Franklin D. Potts, Plaintiff-appellant, v. Secretary of Health and Human Services, Defendant-appellee, 1 F.3d 1241 (6th Cir. 1993)Annotate this Case
Before MILBURN and BOGGS, Circuit Judges, and CONTIE, Senior Circuit Judge.
Plaintiff Franklin D. Potts appeals the district court's grant of summary judgment affirming the Secretary's denial of his claims for social security and supplemental security income benefits. On appeal, the issues are (1) whether the Secretary's final decision denying benefits is supported by substantial evidence when based upon the record as a whole, (2) whether the Secretary applied the proper legal standards to the evidence, and (3) whether the district court erred in failing to address claimant's specific objections to the magistrate judge's report and recommendation. For the reasons that follow, we affirm.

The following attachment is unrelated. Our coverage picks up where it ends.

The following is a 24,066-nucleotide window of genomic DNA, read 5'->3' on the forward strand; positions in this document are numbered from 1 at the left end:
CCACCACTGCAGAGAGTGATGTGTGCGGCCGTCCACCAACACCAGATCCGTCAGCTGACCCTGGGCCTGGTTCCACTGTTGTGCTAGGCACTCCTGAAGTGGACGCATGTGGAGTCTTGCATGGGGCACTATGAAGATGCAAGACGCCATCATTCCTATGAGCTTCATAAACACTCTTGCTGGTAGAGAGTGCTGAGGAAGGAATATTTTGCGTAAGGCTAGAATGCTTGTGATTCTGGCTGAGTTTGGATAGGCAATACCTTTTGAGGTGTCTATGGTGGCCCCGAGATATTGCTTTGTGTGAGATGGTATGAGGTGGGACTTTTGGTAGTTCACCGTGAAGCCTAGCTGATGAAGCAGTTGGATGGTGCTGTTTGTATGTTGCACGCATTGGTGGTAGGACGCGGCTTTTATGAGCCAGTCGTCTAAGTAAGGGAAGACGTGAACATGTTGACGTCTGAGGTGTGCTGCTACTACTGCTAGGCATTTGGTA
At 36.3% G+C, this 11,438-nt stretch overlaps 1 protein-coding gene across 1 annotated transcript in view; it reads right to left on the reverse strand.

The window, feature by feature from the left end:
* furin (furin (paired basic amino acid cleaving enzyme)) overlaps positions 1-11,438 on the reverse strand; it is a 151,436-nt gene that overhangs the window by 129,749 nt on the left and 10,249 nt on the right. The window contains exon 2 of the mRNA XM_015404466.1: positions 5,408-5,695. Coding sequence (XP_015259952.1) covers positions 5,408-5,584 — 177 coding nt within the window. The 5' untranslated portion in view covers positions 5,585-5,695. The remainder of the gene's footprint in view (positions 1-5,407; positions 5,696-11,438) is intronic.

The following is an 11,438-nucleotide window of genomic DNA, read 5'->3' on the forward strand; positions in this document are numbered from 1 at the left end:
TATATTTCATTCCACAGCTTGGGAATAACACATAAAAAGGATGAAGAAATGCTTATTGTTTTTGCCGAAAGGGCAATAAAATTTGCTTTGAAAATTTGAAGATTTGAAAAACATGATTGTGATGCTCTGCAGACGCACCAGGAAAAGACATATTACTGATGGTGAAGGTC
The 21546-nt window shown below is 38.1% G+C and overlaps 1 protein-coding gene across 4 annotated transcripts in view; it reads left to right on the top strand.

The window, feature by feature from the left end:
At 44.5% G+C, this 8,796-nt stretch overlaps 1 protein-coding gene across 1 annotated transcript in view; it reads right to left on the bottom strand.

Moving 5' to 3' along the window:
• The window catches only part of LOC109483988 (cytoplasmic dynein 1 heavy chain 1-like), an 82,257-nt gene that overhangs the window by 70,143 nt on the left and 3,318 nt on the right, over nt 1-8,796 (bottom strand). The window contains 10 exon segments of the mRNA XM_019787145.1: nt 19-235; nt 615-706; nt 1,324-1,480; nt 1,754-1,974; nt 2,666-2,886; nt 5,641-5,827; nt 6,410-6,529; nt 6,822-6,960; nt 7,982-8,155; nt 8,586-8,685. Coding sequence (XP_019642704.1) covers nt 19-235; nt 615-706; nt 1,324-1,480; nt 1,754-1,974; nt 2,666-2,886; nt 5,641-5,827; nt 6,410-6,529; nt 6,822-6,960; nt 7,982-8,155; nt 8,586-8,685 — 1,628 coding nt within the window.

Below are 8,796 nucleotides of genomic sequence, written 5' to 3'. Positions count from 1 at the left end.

Plaintiff filed his initial application for disability insurance benefits on September 6, 1988, and it was denied on November 7, 1988. On August 29, 1988, plaintiff also filed an application for supplemental security income, which was denied on November 10, 1988. Plaintiff filed a request for reconsideration on November 22, 1988; however, his claims were again denied on January 13, 1989.
A hearing was held before an Administrative Law Judge ("ALJ") on May 2, 1989. The ALJ denied the claims in a decision dated May 30, 1989. Thereafter, on June 15, 1989, plaintiff requested review of the hearing decision, and the Appeals Council remanded the case back to the ALJ for further proceedings.
On June 13, 1990, a supplemental hearing was held before a different ALJ. In a decision dated September 7, 1990, the ALJ again denied the claims. Plaintiff filed a request for review of the second hearing decision on September 12, 1990, and in an order dated April 18, 1991, the Appeals Council upheld the ALJ's decision, which became the final decision of the Secretary.